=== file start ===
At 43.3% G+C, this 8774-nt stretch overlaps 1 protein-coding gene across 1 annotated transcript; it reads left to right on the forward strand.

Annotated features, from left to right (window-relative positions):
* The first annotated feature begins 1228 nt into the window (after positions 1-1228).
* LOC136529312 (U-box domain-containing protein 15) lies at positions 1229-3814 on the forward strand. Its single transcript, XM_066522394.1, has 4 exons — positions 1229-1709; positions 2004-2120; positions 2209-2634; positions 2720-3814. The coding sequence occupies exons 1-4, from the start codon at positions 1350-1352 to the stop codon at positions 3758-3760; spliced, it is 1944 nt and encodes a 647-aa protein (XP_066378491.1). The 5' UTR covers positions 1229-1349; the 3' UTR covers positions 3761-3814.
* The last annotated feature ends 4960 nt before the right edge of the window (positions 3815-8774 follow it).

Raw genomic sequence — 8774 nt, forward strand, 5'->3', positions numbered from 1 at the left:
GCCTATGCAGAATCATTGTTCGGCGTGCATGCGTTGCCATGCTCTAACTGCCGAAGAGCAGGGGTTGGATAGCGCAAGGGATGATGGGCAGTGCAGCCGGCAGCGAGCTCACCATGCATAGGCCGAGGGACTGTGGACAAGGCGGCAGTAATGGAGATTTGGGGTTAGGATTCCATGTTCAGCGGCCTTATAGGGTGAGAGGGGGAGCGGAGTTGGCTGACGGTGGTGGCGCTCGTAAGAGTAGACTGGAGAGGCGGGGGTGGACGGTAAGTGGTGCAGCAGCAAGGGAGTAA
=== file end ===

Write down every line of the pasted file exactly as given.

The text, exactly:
At 43.3% G+C, this 8774-nt stretch overlaps 1 protein-coding gene across 1 annotated transcript; it reads left to right on the forward strand.

Annotated features, from left to right (window-relative positions):
* The first annotated feature begins 1228 nt into the window (after positions 1-1228).
* LOC136529312 (U-box domain-containing protein 15) lies at positions 1229-3814 on the forward strand. Its single transcript, XM_066522394.1, has 4 exons — positions 1229-1709; positions 2004-2120; positions 2209-2634; positions 2720-3814. The coding sequence occupies exons 1-4, from the start codon at positions 1350-1352 to the stop codon at positions 3758-3760; spliced, it is 1944 nt and encodes a 647-aa protein (XP_066378491.1). The 5' UTR covers positions 1229-1349; the 3' UTR covers positions 3761-3814.
* The last annotated feature ends 4960 nt before the right edge of the window (positions 3815-8774 follow it).

Raw genomic sequence — 8774 nt, forward strand, 5'->3', positions numbered from 1 at the left:
GCCTATGCAGAATCATTGTTCGGCGTGCATGCGTTGCCATGCTCTAACTGCCGAAGAGCAGGGGTTGGATAGCGCAAGGGATGATGGGCAGTGCAGCCGGCAGCGAGCTCACCATGCATAGGCCGAGGGACTGTGGACAAGGCGGCAGTAATGGAGATTTGGGGTTAGGATTCCATGTTCAGCGGCCTTATAGGGTGAGAGGGGGAGCGGAGTTGGCTGACGGTGGTGGCGCTCGTAAGAGTAGACTGGAGAGGCGGGGGTGGACGGTAAGTGGTGCAGCAGCAAGGGAGTAA